Cooking with Cast Iron

I have written previously about how much I enjoy cooking. Part of that includes using cast iron cookware.

I own three well-used cast iron skillets, a nice Dutch oven, two breadstick pans for cornbread (the breadsticks come out looking like ears of corn), and a couple of other pieces of cookware, and I use them as often as I can. One of them is a large skillet that belonged to my dad’s grandmother. I also used to have a Dutch oven with little feet on the bottom, and a lid made for holding hot coals on top, to be set on a campfire and used for baking. I say I used to have that piece – it came from my mother’s mom, and I’ve already passed it on to one of my boys. All of that to say, if you take care of your cast iron stuff, it will last FOREVER. Seriously.

Some people don’t like using cast iron because they say it’s too heavy, but that’s part of what makes it so durable. It also carries a lot of history – some experts believe the Chinese first developed cast iron cookware about 2500 years ago. It was very popular among early American settlers, and as the nation moved west, the newcomers brought it with them. And NO self-respecting chuck wagon cook would ever start out on a trail drive without several pieces of it.

There are several benefits to cooking with cast iron. One is that it conducts, distributes, and retains heat, easily and evenly. I also really like the fact that it is oven proof. Since there are no wooden or plastic parts, you can start cooking on the stovetop, searing a piece of meat, for example, then move it into the oven to let it finish cooking. And when the cookware is properly seasoned (we’ll get to that), it is almost completely non-stick, and easy to clean afterward.

New cast iron can be expensive, but I like shopping for the stuff at thrift and second-hand stores. One word of caution – new or poorly seasoned cast iron can leach metal into the food, especially if you’re cooking anything with tomatoes (it’s the acid). But once the cookware has been well-seasoned – black with a shiny patina – you can make all the chili you want. Clean it up when you’re done, and it’s fine.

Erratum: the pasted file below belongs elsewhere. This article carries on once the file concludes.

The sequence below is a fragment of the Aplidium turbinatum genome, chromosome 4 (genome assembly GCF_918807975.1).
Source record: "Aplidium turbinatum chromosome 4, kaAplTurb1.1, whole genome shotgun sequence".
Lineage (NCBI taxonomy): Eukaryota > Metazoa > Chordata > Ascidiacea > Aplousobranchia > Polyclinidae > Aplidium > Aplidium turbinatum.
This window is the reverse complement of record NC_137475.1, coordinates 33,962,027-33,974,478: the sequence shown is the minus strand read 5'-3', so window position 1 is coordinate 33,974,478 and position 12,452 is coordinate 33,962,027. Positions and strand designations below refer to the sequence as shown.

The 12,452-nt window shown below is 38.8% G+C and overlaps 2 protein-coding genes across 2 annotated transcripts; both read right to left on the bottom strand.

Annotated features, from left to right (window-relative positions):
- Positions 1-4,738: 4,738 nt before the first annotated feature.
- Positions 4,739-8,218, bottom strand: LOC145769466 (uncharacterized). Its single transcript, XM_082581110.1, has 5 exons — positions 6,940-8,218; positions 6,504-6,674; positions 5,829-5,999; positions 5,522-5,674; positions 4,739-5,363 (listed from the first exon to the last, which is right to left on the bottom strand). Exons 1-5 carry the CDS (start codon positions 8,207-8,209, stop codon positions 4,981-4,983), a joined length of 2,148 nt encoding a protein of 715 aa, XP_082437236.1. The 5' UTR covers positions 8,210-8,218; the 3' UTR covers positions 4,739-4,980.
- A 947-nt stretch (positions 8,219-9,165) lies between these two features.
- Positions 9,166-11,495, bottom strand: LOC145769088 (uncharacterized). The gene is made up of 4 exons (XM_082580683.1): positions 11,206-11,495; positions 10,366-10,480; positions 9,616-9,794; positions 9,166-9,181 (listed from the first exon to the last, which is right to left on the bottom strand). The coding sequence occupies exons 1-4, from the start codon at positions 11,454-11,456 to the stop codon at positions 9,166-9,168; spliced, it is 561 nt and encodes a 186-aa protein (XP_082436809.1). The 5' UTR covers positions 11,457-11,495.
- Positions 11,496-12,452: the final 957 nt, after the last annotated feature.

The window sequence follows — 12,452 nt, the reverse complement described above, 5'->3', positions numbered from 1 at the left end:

In the October 2014 issue of Southern Living magazine, they published a list of
“The 11 Commandments of Cast Iron Care.” Below is what they said.

1. Respect it. You are its steward, and it’s your duty to pass it on to the next generation.

2. Use it often. The more you use your cast iron skillet, the better it will work, and the more you’ll care for it.

3. Save this page. Tape it to the inside of your pantry door.

4. Clean cast iron after each use. Wash with hot water while pan is still warm.

5. Don’t use soap. Ever. And no matter what, don’t ever put cast iron in the dishwasher.

6. Scour smartly. Use coarse salt like Morton’s Kosher Salt for scouring stubborn bits of food without damaging the seasoning. Use a paper towel to rub the salt into the bottom and around the inside edges of the pan. A stiff bristle brush also works well. Still sticking? Loosen residue such as caramel by boiling water in the pan.

7. Dry it immediately. Wipe dry after washing and heat over low flame for two minutes to open the pores of the iron. Use a paper towel and tongs to apply an even, light film of vegetable oil or flaxseed oil on the inside of the pan.

8. Store it in a cool, dry place. For pans with lids, add a paper towel wad, and keep ajar to let air flow.

9. Understand “seasoning.” For cast iron cookware, this is the polymerization of fat bonded to the surface of the pan. In layman’s terms, seasoning is the glossy sheen that gives cast iron cookware its non-stick properties and keeps it from rusting. Protect and maintain the seasoning and your skillet will last forever. See below to learn how.

10. Bust the rust. Rub cast iron with steel wool. For the seriously stubborn rust on old, neglected pans, take the cast iron to a machine shop and ask someone to pressure blast it with air or sand. Then start the seasoning process below to build a protective coat.

11. Re-Season it. Here’s the best way to rebuild the seasoning and bring your skillet back to life.

  • Wash vigorously. After busting the rust, washing cast iron with warm and – just this once – soapy water. Dry well.
  • Rub with vegetable oil. Use a paper towel to rub oil inside, outside, and on skillet handle. Wipe away any excess.
  • Bake at 400° for an hour. Place upside down on upper oven rack. Line bottom rack with foil. Bake. Repeat oiling and baking until seasoned.

You’re welcome.

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